23 Charles Olson’s first poem Ralph Maud ‘Purgatory Blind’ is probably what Charles Olson is referring to in a letter to Robert Creeley as ‘the very 1st po-em’, adding that it was written in Gloucester on the Annisquam River 1 – that is, the early draft (before it got its title), the first six lines of which we have known from George Butterick’s transcription of them, published in his Guide To the Maximus Poems of Charles Olson: Between the river and the sea I sit writing, The Annisquam and the Atlantic My boundaries, and all between The moors of doubt and

in Contemporary Olson
Margret Fetzer

2 Promethean and protean performances – Worldly poems And by these hymnes, all shall approve Us Canoniz’d for Love. (‘The Canonization’, ll. 35–6) Despite almost two hundred years of critical neglect, Donne is nowadays thoroughly ‘Canoniz’d’. His popularity results from his erotic and devotional poetry, but it is the interrelationship between the two genres that makes for Donne’s idiosyncrasy. Hence ‘hymnes’ are to bring about ‘The Canonization’ of two not merely spiritual lovers, who ‘dye and rise the same’ (l. 26). While this may be read as a reference to

in John Donne’s Performances
Author: Anne Woolley

The book considers all of Elizabeth Siddal’s poems in the contemporary critical context of the ongoing retrieval and re-evaluation of nineteenth-century women’s poetry. More significantly, it close reads the texts alongside those of five male authors, Dante Rossetti, Swinburne, Tennyson, Ruskin and Keats, who were either personally known to her or were a source of influence or inspiration. Modern scholarship has tended to include female voices in single-sex anthologies which stress their unique collective contribution but shield them from comparison with the much larger male canon, which denies lesser-known poets like Siddal an augmented critical reception. Association with these ‘greats’ of Victorian and Romantic literature enhances and consolidates her reputation and encourages alternative readings of poems that at first glance can appear slight, self-indulgent and derivative. The work of contemporary female poets, notably Christina Rossetti and Elizabeth Barrett Browning is used to evaluate the distinctive and meritorious nature of Siddal’s oeuvre and all the poems are read with reference to the prevailing social, religious and political contexts that had a bearing on their construction and reception. As Siddal’s poems are very short and ambiguous their initial impression is visual, making the inclusion of certain of her artwork an informative entrée to chapters that consider her poetic dialogue with the interplay of erotic and spiritual love, the ballad tradition, the Romantic conception of the physical and spectral body, and the nineteenth-century ‘woman question’ while reflecting upon the paradoxes and dualisms that pervade her work.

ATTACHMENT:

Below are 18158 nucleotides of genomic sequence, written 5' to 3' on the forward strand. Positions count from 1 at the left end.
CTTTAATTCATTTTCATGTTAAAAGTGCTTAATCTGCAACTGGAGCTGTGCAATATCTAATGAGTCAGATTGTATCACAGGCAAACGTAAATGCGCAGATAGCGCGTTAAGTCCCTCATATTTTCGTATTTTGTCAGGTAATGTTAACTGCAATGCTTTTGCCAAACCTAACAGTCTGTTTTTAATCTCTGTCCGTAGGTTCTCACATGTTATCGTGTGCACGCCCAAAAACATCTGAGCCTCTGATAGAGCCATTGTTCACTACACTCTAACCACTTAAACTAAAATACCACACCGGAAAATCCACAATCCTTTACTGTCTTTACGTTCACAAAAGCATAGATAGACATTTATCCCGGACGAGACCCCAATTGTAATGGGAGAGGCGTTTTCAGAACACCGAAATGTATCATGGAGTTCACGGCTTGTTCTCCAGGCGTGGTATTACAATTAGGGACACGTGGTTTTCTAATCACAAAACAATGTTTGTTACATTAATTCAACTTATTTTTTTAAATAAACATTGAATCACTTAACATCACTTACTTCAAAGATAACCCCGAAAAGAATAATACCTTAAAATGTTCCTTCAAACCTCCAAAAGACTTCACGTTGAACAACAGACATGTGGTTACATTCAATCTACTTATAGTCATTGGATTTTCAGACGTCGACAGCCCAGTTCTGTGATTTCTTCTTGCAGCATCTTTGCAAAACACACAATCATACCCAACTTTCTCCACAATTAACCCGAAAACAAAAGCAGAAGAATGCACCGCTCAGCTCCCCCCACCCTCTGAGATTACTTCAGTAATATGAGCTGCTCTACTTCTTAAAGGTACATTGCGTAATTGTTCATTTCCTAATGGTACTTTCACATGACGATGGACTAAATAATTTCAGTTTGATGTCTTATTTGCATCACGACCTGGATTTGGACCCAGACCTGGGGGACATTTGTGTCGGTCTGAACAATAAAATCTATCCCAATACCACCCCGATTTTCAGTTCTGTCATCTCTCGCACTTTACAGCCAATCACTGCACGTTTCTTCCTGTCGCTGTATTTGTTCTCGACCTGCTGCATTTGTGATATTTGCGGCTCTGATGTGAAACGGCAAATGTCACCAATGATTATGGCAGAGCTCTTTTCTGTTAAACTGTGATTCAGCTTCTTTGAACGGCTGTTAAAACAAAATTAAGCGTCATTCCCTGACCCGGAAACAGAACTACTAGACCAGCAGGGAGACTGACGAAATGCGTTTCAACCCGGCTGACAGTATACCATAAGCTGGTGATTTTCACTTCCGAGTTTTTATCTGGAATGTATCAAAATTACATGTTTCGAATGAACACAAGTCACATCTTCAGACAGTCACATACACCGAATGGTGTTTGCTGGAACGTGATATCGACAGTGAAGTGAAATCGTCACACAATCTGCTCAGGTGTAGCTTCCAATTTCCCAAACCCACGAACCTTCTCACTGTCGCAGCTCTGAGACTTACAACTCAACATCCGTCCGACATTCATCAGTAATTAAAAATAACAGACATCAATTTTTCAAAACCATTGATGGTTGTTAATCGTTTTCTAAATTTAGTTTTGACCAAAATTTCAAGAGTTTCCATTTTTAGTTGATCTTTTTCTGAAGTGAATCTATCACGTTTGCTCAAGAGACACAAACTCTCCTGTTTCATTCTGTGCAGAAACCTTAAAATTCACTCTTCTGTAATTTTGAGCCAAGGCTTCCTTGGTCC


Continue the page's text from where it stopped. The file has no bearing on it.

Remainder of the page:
‘In the deed itself ’, or the triple excavation of the unchangeable
Michel Morel

R&G 18_Tonra 01 11/10/2013 17:27 Page 183 18 Howard Barker’s paintings, poems and plays: ‘in the deed itself ’, or the triple excavation of the unchangeable Michel Morel Always the knowledge kills / […] You will starve of their scholarship1 My argument here is that painting, poetry and theatre being three generic means that make one see – painting shows, poetry lays bare and theatre does both through re-presentation on the stage – Barker’s triple creation operates a centripetal triangulation. I will take advantage of this fact to show how the paintings and the

in Howard Barker’s Art of Theatre
Miriam Nichols

1 Myth and document in Charles Olson’s Maximus Poems Miriam Nichols Large in person, sprawling on the page, and epic in ambition, Charles Olson stands in mid-twentieth century American poetry like the diorite stone on Main Street to which he once compared himself (MP, 221). Such bigness and energy have both attracted and repelled readers. Since his death in 1970, Olson has received a number of extended readings from distinguished scholars, and he continues to engage more recent critics. Jeff Wild, for example, opens an essay titled ‘Charles Olson’s Maximus: A

in Contemporary Olson